It’s time to wish Forrest Fenn Happy Birthday again. He turns 87 in a few days. Just Wow!
A couple ways to thank him for the Thrill of the Chase? Go here.
Forrest Fenn wants to get kids off the couch and out of doors. What does this news say about our culture when “selfie stick” & “hashtag” replace words like “acorn” and “otter”? : (
Sharing this post from Lady Muir:
I was shocked to read the list of nature words removed from the Jr. Oxford Dictionary in the last decade. What follows are excerpts from an essay that explores the intersection between language and life.
A week and a half late but a perfect day for it.
(Inre: Warm waters/Putting In— I made a less than graceful re-entry after the picnic lunch. I need more practice.)
Monarch Butterfly Danaus plexippus Purple Coneflower 3008 (Photo credit: Wikipedia)
Monarchs everywhere lately!
(Okay. This is not about Forrest Fenn‘s book tour, but certain things just remind me of his backyard “pets”!)
Artist, photographer, poet, naturalist Susan Van Wassenhove illustrated her book of poetry by making 19 finely-detailed quilts. The book The Seldom-Ever-Shady Glades was inspired by her sojourn in Florida and is published by Boyds Mills Press.
Her next collection, poems and photos of butterflies….
The traveling quilts can be seen here:
Alma mater of—
Yes. Another frog. This little guy posed for me this morning while I was gathering wild blackberries.
(Courtesy note: no new Forrest Fenn/Thrill of the Chase Treasure Hunt clues in here. Just frogs and flutterbys….)
By the time I put the last batch through the juicer to take out the seeds on Tuesday, I ended up with only 9 half-pints of jam. Not enough for Christmas gifting and a year’s supply for us. Not a problem. There are plenty more out there.
Blackberry thorns are meaner than the wild raspberry’s, which ripen in June. So, I armored up, grabbed water, my phone, and my camera. Ready or not, I still missed a shot of the deer and fawn getting a drink. And darn it—the butterflies just won’t sit still for me.
I’ve seen several black and blue swallowtails, very large yellow butterflys, small ones, a tiny blue one, but only 3 monarchs fluttered by this year.
The monarchs are in some distress.
I’ve got plenty of milkweed plants for them (want some seeds?), but I heard they’re not making it past the Texas drought area. There are several generations per summer. The final generation flies all the way back to Mexico to winter in a particular area.
The bigger disaster for their population was 2 winters ago. I remember hearing that a hailstorm hit their winter haven and decimated the flock.
Another issue is the ubiquitous use of pesticides which don’t discriminate between life forms based on desirability. Don’t you wonder what they’re spraying up there? Fungicides, pesticides, herbicides, peoplecides. And why, if the biotech transgenetics are so wonderful?
About the berries. I don’t pick along the fencelines where the neighbors are raising corn and soybeans. So, yes. There are occasional bugs in the bucket. But, I’d rather remove them myself than pollute my food.
Still. I’m really not happy with the voracious Japanese beetles who moved into the neighborhood 3 summers ago. First it was the grapevines. Then the rosebush. This year the orchard. The bright side? The chickens come running when I shake them out of the trees.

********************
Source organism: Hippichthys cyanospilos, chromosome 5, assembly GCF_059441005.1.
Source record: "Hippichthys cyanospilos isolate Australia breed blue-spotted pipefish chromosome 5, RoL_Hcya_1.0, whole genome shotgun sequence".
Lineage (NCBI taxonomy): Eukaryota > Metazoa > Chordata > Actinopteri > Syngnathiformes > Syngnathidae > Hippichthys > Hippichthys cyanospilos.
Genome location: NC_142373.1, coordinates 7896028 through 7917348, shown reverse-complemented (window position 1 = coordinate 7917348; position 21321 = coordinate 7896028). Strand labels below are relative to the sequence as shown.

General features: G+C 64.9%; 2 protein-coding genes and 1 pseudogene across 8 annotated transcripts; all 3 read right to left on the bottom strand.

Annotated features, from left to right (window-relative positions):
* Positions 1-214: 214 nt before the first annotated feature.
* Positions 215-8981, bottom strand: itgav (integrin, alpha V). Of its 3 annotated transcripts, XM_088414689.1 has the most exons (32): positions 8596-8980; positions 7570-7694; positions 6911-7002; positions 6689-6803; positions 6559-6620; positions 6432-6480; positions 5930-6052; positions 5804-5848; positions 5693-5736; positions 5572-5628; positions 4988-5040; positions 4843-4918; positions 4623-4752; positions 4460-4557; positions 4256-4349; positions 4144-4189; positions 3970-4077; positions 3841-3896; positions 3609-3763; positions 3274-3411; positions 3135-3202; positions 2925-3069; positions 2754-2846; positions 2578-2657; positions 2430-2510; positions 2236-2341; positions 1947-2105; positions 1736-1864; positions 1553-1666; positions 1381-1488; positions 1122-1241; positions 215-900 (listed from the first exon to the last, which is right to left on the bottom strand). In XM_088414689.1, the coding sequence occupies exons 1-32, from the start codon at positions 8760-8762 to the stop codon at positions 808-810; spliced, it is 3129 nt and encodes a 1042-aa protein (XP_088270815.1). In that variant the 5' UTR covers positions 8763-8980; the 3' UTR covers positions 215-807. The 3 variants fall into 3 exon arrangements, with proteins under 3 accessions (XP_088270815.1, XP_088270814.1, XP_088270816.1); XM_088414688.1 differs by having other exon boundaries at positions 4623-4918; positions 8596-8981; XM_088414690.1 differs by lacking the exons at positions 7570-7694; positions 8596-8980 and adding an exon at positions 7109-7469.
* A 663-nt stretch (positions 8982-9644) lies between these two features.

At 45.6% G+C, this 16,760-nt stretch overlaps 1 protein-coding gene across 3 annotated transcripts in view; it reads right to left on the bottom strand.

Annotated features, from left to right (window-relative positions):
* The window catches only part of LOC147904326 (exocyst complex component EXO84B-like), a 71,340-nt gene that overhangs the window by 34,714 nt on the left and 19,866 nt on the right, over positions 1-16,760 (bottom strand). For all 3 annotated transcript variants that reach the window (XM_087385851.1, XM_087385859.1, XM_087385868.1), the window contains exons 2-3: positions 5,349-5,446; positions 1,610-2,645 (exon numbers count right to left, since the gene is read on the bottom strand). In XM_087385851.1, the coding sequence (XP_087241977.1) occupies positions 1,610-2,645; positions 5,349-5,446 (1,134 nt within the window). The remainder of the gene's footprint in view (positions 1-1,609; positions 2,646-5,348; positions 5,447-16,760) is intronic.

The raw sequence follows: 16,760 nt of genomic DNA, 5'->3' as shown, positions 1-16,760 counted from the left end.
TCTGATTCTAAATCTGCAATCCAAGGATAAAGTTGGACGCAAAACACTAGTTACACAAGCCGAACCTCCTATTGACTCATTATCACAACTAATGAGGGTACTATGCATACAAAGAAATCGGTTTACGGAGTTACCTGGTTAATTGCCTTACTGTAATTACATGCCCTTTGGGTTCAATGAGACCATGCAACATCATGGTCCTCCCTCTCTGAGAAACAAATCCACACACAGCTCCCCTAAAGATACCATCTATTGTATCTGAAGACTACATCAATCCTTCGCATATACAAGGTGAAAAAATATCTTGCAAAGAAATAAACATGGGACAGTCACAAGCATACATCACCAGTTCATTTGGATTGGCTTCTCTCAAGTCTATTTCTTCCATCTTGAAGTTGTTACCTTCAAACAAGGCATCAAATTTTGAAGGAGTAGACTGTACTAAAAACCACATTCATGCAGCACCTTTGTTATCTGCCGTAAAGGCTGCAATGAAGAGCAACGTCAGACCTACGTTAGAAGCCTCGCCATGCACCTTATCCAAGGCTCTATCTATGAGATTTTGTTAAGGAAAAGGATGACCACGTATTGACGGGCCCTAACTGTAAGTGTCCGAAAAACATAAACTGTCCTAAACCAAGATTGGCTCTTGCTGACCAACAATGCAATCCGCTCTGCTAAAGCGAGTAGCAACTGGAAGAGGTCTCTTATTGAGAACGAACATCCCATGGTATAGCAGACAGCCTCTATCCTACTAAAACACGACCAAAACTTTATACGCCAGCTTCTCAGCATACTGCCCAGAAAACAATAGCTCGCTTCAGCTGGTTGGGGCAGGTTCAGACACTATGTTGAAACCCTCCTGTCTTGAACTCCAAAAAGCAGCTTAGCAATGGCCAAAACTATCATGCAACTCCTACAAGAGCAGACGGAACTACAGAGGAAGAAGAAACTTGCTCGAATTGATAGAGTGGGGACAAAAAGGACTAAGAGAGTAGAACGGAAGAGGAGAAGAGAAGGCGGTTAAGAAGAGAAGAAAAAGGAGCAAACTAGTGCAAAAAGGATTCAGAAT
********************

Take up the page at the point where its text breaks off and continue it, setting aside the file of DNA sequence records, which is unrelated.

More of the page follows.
Okay. I have mixed feelings about crossing Idaho off my top three TTOTC list, but that’s okay.
There’s so much to be done.
Count all the bees in the hive.
Pick another batch of berries.
The most beautiful birdsong is that of the meadowlark. I miss them. I’m a hundred plus miles distant from where I grew up. Even twenty-five miles away from the farm, and twenty years later, the song was not the same. It was truncated, not as sweet somehow.
I can’t imagine they’d make very good eating, but I won’t judge what hunger necessitates. (See the TTOTC book and One of These Things is Not Like the Other.)
Lewis and Clark, other early explorers, traders, and the emigrants that followed, even contemporary travelers, have found themselves in dire straights in cold mountains and hot deserts.
I know a woman who didn’t learn until she was nearing fifty that her father had spent a year in Stateville for stealing a chicken. Four kids to feed. Had lost a farm and home due to fire before the Depression hit. Even so.
She remembers at four or five overhearing adults discussing an eviction. One of them saying, “Well, I can’t kick them out in the cold.”
Summer always returns. Here we have Indigo buntings, hummingbirds, cardinals and vultures. Prairie flowers and butterflies galore. (At least, until the chemicals and transgenics get them.)
I’ve never known hunger. Not like that. And I hope our children never do. It’s so much nicer when they can enjoy and observe the “flutterbys”.
A Forrest Fenn treasure quest
The Thrill of the Chase
Searching For Forrest Fenn's Treasure
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Journeys Inspired by The Thrill of the Chase
The hunt for Forrest Fenn's hidden treasure.
"Something hidden. Go and find it. Go and look behind the Ranges." - Rudyard Kipling
The more we know the more we notice.
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